It may be said that all such absurdities are past; that the Jews, the Athenians, the Chinese, the Europeans of the middle ages can scarcely be cited as reasonable beings; that they had no rational theory of punishment, and that their errors have been long since discarded. But at least their example suggests that even in our own system there may be inconsistencies and blemishes which custom and authority hide from our eyes.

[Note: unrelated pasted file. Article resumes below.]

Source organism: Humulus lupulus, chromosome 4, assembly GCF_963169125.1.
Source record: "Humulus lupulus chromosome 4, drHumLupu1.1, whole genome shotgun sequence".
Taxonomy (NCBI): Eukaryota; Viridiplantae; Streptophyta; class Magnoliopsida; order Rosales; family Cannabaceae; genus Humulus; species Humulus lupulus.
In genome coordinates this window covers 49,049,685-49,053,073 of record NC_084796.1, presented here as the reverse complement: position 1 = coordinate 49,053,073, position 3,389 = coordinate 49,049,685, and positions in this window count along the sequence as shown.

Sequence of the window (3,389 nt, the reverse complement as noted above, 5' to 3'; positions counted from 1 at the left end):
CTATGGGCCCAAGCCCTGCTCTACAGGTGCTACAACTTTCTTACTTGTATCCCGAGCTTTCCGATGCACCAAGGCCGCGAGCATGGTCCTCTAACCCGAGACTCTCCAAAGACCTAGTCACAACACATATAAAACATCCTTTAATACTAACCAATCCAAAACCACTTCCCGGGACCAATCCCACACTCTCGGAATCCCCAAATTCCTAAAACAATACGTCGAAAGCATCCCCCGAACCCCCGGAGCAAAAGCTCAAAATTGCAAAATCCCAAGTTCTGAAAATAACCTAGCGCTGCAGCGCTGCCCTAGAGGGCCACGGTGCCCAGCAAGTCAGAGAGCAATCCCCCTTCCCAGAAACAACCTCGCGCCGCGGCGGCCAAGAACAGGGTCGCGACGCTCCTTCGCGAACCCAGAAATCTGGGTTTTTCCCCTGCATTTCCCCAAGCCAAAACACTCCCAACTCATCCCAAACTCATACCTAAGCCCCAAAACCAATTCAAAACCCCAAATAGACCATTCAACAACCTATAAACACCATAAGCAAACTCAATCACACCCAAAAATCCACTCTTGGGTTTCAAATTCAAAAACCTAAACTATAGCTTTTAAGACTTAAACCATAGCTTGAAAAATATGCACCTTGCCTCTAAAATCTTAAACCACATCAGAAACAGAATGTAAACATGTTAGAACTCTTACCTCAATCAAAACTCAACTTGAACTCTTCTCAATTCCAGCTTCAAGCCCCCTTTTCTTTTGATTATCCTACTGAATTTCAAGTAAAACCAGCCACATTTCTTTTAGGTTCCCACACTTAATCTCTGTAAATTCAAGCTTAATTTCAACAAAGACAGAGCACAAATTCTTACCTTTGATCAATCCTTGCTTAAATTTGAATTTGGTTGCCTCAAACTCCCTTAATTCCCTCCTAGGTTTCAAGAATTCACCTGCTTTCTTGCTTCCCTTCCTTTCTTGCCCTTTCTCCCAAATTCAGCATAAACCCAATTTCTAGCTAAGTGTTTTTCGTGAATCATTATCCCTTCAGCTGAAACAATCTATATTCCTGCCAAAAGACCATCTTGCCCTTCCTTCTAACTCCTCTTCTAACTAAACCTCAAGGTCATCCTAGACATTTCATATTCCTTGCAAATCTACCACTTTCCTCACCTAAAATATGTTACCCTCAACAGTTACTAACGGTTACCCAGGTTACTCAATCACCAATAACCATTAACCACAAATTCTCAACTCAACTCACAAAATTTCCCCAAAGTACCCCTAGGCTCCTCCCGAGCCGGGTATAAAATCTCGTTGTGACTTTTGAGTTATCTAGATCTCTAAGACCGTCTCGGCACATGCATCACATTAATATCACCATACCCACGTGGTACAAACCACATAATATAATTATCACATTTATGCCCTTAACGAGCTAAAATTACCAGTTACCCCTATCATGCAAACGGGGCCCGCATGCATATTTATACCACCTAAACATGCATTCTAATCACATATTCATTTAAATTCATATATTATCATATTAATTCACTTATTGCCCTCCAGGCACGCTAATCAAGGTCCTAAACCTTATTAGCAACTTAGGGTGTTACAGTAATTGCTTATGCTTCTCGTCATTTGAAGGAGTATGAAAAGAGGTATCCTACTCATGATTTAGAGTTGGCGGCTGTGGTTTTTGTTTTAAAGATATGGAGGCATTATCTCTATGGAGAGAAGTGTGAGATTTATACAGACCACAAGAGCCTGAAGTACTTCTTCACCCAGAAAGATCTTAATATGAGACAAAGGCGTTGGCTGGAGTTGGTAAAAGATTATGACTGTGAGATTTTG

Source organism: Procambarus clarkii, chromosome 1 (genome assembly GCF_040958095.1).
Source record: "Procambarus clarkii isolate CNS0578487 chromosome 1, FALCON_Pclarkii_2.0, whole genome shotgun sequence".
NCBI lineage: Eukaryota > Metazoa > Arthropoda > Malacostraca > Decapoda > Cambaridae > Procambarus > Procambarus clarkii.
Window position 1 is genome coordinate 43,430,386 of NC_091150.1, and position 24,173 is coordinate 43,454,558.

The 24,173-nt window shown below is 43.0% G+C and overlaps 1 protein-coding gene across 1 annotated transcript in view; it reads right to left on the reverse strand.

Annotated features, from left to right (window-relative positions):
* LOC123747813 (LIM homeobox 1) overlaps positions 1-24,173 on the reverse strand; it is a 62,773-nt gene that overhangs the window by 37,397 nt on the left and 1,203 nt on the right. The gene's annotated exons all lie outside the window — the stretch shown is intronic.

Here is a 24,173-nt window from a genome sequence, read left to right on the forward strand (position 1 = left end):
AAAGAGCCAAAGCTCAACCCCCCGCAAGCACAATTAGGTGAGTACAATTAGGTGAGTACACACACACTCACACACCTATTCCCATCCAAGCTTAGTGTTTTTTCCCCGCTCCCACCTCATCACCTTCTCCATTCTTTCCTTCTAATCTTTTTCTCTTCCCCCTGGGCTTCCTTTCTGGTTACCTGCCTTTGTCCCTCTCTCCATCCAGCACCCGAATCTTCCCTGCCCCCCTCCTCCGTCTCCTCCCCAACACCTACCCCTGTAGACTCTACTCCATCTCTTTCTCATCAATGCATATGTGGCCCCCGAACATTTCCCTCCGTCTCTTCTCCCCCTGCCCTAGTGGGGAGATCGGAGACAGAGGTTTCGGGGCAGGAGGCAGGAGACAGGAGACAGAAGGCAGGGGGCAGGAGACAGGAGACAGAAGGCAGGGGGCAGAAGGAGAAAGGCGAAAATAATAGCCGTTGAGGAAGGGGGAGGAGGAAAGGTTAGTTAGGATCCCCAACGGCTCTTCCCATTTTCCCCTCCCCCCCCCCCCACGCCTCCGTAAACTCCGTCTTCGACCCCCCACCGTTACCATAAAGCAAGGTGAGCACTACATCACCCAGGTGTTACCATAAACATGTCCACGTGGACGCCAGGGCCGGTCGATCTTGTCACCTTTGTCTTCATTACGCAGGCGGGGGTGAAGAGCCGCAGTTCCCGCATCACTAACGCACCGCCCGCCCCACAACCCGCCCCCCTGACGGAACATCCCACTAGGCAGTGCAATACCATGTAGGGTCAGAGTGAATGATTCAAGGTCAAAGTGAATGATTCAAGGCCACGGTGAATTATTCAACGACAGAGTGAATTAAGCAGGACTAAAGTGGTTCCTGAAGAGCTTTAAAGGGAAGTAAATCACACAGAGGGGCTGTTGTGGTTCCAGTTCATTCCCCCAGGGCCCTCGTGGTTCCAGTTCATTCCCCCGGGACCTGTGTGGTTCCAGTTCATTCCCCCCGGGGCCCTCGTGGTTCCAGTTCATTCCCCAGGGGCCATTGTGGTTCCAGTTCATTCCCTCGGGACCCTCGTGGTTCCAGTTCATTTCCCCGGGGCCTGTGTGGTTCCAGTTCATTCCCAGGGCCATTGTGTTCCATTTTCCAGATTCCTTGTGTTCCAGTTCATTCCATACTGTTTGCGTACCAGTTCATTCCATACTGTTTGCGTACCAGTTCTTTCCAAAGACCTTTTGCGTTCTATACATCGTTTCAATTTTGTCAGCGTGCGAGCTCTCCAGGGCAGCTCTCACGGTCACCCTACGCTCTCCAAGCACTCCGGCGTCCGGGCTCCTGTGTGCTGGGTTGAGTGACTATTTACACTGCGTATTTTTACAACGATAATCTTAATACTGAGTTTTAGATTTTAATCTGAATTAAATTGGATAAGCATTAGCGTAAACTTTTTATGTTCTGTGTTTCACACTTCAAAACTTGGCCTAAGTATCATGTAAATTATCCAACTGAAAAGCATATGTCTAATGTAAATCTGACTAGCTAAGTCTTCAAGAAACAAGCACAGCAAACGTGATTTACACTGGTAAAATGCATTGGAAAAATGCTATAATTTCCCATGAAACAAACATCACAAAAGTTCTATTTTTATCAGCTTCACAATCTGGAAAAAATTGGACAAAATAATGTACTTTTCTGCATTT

Others again measure crimes rather by the rank of the person injured than by their importance in regard to the public weal. Were this the true measure of crimes, any act of irreverence towards the Supreme Being should be punished more severely than the assassination of a monarch, whereas the superiority of His nature affords an infinite compensation for the difference of the offence.The object, therefore, of this chapter is chiefly negative, being none other than to raise such mistrust of mere custom, and so strong a sense of doubt, by the contradictions apparent in existing laws and theories, that the difficulties of their solution may tempt to some investigation of the principles on which they rest.